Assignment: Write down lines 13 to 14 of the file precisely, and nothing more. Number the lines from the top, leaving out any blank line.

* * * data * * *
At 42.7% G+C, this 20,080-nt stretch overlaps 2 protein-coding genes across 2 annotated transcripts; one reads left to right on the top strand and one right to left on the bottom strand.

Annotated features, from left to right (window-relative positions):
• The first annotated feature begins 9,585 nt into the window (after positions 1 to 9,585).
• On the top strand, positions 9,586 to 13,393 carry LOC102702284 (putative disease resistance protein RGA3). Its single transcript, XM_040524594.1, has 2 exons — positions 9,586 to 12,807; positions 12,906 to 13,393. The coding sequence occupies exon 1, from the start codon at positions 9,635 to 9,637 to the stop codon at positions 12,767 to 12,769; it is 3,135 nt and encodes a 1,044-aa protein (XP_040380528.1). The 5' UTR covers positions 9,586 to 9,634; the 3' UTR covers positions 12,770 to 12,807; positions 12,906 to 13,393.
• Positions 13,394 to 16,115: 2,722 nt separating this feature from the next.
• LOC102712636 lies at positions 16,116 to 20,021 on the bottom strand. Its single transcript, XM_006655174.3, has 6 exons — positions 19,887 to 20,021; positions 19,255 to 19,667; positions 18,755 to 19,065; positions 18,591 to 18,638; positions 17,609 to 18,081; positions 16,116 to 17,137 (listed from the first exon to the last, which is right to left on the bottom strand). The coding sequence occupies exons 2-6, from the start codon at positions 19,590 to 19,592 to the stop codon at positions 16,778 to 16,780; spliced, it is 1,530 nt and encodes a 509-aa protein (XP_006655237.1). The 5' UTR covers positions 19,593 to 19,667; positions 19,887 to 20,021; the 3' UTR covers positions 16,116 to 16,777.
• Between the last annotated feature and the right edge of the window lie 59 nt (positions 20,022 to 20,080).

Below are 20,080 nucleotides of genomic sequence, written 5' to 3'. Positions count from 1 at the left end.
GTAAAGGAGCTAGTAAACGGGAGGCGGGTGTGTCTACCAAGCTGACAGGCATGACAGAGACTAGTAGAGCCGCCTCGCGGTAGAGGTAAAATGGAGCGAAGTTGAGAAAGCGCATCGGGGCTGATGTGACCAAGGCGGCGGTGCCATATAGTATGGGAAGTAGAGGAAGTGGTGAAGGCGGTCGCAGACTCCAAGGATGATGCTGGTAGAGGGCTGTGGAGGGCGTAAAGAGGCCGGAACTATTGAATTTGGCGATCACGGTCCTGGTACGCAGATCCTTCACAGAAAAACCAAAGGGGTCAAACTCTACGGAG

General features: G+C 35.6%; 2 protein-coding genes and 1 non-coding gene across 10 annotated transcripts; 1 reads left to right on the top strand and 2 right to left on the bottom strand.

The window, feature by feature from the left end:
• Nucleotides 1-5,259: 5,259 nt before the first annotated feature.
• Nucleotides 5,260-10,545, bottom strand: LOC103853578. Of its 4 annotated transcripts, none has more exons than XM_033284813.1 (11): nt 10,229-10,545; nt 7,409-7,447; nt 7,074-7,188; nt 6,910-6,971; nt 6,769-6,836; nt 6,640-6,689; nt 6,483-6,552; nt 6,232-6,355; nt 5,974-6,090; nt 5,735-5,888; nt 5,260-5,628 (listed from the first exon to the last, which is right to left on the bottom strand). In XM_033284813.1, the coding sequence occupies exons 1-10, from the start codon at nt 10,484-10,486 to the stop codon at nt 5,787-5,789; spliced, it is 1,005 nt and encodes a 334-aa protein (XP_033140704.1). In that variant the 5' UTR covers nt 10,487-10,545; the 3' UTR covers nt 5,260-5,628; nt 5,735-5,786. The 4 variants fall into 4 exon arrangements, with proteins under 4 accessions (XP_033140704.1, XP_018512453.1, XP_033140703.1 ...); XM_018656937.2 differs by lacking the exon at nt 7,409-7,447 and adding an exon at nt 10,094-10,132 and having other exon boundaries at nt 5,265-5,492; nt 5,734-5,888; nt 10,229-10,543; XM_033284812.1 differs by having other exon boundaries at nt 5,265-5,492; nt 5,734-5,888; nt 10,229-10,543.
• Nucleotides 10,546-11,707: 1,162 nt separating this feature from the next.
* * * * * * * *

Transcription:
• Nucleotides 5,260-10,545, bottom strand: LOC103853578. Of its 4 annotated transcripts, none has more exons than XM_033284813.1 (11): nt 10,229-10,545; nt 7,409-7,447; nt 7,074-7,188; nt 6,910-6,971; nt 6,769-6,836; nt 6,640-6,689; nt 6,483-6,552; nt 6,232-6,355; nt 5,974-6,090; nt 5,735-5,888; nt 5,260-5,628 (listed from the first exon to the last, which is right to left on the bottom strand). In XM_033284813.1, the coding sequence occupies exons 1-10, from the start codon at nt 10,484-10,486 to the stop codon at nt 5,787-5,789; spliced, it is 1,005 nt and encodes a 334-aa protein (XP_033140704.1). In that variant the 5' UTR covers nt 10,487-10,545; the 3' UTR covers nt 5,260-5,628; nt 5,735-5,786. The 4 variants fall into 4 exon arrangements, with proteins under 4 accessions (XP_033140704.1, XP_018512453.1, XP_033140703.1 ...); XM_018656937.2 differs by lacking the exon at nt 7,409-7,447 and adding an exon at nt 10,094-10,132 and having other exon boundaries at nt 5,265-5,492; nt 5,734-5,888; nt 10,229-10,543; XM_033284812.1 differs by having other exon boundaries at nt 5,265-5,492; nt 5,734-5,888; nt 10,229-10,543.
• Nucleotides 10,546-11,707: 1,162 nt separating this feature from the next.